absolvitor

EnglishEdit

EtymologyEdit

Borrowing from Latin absolvitor (literally let him be acquitted), the third-person singular future passive imperative form of absolvō (I absolve, acquit, or declare innocent).[1] Compare absolutory.

PronunciationEdit

NounEdit

absolvitor (uncountable)

  1. (Scotland, law) A decision or decree made by a court in favour of the defendant in a given action; dismissal.
    • 1668 December 19, James Dalrymple, “Mr. Alexander Seaton contra Menzies” in The Deciſions of the Lords of Council & Seſſion I (Edinburgh, 1683), page 575:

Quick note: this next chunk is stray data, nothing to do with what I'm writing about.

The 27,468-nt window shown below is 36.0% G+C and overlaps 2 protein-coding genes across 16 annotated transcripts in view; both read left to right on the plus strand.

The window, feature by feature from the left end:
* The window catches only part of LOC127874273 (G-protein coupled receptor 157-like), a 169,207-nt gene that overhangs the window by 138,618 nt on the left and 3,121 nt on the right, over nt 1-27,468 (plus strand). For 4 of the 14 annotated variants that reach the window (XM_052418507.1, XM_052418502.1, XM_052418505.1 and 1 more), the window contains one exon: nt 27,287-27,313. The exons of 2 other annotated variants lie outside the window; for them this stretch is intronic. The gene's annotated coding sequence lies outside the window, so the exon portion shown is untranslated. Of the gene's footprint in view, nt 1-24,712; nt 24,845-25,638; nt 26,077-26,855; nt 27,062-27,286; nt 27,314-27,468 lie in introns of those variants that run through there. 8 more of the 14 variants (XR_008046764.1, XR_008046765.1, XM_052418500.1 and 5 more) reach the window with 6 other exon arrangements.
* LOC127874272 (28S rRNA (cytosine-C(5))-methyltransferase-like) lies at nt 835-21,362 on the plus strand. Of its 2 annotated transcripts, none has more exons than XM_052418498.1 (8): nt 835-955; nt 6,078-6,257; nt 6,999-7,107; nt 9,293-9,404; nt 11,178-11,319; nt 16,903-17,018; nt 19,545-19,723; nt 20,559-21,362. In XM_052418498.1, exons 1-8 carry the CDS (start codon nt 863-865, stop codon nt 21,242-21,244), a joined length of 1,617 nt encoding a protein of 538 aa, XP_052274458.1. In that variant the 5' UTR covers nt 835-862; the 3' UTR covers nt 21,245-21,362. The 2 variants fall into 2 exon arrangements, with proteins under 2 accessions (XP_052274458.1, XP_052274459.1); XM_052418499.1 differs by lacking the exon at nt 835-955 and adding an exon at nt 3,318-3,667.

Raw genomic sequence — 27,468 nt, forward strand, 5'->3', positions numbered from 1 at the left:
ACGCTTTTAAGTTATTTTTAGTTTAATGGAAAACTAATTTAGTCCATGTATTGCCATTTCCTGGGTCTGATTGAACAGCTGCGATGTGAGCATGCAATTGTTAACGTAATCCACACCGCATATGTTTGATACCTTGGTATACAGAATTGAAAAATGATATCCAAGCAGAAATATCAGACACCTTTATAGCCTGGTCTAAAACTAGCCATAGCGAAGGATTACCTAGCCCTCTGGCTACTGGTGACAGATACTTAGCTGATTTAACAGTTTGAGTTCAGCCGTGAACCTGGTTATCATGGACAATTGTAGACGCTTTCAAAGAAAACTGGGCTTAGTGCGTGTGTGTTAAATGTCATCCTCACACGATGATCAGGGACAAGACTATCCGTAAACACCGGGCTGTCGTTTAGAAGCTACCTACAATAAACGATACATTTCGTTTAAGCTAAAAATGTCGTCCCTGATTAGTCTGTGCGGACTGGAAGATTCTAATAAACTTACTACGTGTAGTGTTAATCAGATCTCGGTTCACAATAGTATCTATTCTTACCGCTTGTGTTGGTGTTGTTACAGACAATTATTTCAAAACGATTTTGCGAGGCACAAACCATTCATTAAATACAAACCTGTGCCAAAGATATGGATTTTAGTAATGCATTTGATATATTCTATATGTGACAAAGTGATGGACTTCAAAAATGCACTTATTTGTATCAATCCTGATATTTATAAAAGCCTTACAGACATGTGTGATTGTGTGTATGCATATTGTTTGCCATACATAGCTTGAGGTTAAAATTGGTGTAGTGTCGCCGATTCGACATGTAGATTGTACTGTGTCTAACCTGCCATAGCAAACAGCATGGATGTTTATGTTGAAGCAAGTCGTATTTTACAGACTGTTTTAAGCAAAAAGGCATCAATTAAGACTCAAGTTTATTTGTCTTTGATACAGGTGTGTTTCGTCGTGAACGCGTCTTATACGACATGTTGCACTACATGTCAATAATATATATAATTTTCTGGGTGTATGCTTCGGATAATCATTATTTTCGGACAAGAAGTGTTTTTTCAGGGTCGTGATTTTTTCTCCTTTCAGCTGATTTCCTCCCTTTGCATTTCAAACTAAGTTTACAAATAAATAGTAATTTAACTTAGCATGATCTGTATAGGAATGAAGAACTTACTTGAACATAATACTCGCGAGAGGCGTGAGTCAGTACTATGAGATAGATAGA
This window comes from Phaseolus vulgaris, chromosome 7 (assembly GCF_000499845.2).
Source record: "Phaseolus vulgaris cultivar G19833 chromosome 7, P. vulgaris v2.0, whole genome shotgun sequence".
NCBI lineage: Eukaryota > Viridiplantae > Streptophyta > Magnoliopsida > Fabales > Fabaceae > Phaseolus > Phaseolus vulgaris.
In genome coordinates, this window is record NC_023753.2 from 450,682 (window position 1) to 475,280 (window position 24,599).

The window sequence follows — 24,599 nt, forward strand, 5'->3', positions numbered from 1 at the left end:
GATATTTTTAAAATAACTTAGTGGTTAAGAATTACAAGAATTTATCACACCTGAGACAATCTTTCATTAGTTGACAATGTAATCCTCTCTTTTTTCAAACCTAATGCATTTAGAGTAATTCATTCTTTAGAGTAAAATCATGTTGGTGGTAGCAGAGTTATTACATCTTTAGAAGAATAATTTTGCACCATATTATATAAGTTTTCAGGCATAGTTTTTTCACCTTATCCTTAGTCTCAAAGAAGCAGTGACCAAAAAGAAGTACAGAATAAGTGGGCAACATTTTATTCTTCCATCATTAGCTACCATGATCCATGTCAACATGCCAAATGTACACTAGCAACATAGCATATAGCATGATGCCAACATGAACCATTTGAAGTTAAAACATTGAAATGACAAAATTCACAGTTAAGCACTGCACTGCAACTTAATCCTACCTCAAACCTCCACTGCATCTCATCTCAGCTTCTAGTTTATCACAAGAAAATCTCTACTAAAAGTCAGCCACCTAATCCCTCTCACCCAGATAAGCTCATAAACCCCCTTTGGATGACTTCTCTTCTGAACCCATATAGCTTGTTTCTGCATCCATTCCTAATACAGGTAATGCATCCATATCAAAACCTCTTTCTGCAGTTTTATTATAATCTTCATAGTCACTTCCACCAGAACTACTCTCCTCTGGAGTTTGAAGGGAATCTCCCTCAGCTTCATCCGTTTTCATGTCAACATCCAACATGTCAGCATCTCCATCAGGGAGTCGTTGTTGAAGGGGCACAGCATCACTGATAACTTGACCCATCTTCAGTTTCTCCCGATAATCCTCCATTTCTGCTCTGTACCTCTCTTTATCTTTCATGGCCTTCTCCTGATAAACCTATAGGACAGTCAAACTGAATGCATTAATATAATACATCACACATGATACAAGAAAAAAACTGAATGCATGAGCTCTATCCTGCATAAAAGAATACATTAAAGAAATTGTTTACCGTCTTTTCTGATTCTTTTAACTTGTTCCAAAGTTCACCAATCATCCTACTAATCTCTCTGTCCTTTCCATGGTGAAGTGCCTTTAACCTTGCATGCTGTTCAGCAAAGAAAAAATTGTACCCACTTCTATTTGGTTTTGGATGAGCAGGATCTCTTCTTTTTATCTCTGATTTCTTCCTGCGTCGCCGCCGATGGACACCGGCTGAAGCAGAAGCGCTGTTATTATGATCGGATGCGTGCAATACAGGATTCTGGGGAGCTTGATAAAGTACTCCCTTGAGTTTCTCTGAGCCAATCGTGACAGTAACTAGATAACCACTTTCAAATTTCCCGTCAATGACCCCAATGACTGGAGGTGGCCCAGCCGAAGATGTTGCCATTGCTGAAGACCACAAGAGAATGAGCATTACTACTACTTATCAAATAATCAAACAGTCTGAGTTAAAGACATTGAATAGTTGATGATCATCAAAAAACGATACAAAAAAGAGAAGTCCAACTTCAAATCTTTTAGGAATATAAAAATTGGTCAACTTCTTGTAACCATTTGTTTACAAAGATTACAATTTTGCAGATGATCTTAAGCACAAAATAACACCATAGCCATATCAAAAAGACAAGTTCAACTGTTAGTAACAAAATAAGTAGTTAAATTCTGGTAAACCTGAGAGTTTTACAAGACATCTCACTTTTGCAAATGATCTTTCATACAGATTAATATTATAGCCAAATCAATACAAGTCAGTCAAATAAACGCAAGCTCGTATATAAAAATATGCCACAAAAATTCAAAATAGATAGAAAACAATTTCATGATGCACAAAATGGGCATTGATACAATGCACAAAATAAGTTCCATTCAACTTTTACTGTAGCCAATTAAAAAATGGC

Pitmedden purſues Seaton of Menzies as Repreſenting his Father, who was one of the Purſuers Brothers Tutors, for his Fathers Intromiſſion with the Pupils Means, who alleadged Abſolvitor.

Derived termsEdit

AntonymsEdit

ReferencesEdit

  1. ^ Lesley Brown (editor), The Shorter Oxford English Dictionary, 5th edition (Oxford University Press, 2003 [1933], ISBN 978-0-19-860575-7), page 9

LatinEdit

VerbEdit

absolvitor

  1. second-person singular future passive imperative of absolvō
  2. third-person singular future passive imperative of absolvō

DescendantsEdit

Last modified on 10 February 2014, at 00:27